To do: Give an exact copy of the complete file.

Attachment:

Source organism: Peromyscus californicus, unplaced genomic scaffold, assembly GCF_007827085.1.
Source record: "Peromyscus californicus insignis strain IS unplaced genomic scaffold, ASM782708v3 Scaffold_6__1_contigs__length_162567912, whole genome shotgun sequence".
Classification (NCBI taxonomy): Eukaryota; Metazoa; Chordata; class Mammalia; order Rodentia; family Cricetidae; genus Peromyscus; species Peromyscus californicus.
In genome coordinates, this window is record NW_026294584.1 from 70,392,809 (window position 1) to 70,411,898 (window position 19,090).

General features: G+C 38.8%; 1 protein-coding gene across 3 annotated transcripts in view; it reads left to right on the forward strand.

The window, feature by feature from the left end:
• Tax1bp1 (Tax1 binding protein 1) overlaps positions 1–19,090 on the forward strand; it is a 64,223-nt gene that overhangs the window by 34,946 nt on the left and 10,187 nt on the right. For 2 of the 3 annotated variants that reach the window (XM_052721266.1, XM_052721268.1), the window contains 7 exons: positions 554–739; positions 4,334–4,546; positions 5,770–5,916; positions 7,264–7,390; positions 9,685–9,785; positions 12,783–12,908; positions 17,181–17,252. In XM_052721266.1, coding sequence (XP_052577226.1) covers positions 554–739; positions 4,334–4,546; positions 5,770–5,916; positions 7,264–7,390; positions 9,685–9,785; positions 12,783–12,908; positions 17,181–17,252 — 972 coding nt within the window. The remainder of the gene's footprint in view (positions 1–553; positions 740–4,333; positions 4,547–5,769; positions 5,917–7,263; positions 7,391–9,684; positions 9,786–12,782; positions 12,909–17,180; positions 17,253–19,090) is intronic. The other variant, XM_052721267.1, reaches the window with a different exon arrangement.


Source organism: Peromyscus californicus, unplaced genomic scaffold, assembly GCF_007827085.1.
Source record: "Peromyscus californicus insignis strain IS unplaced genomic scaffold, ASM782708v3 Scaffold_6__1_contigs__length_162567912, whole genome shotgun sequence".
Classification (NCBI taxonomy): Eukaryota; Metazoa; Chordata; class Mammalia; order Rodentia; family Cricetidae; genus Peromyscus; species Peromyscus californicus.
In genome coordinates, this window is record NW_026294584.1 from 70,392,809 (window position 1) to 70,411,898 (window position 19,090).

General features: G+C 38.8%; 1 protein-coding gene across 3 annotated transcripts in view; it reads left to right on the forward strand.

The window, feature by feature from the left end:
• Tax1bp1 (Tax1 binding protein 1) overlaps positions 1–19,090 on the forward strand; it is a 64,223-nt gene that overhangs the window by 34,946 nt on the left and 10,187 nt on the right. For 2 of the 3 annotated variants that reach the window (XM_052721266.1, XM_052721268.1), the window contains 7 exons: positions 554–739; positions 4,334–4,546; positions 5,770–5,916; positions 7,264–7,390; positions 9,685–9,785; positions 12,783–12,908; positions 17,181–17,252. In XM_052721266.1, coding sequence (XP_052577226.1) covers positions 554–739; positions 4,334–4,546; positions 5,770–5,916; positions 7,264–7,390; positions 9,685–9,785; positions 12,783–12,908; positions 17,181–17,252 — 972 coding nt within the window. The remainder of the gene's footprint in view (positions 1–553; positions 740–4,333; positions 4,547–5,769; positions 5,917–7,263; positions 7,391–9,684; positions 9,786–12,782; positions 12,909–17,180; positions 17,253–19,090) is intronic. The other variant, XM_052721267.1, reaches the window with a different exon arrangement.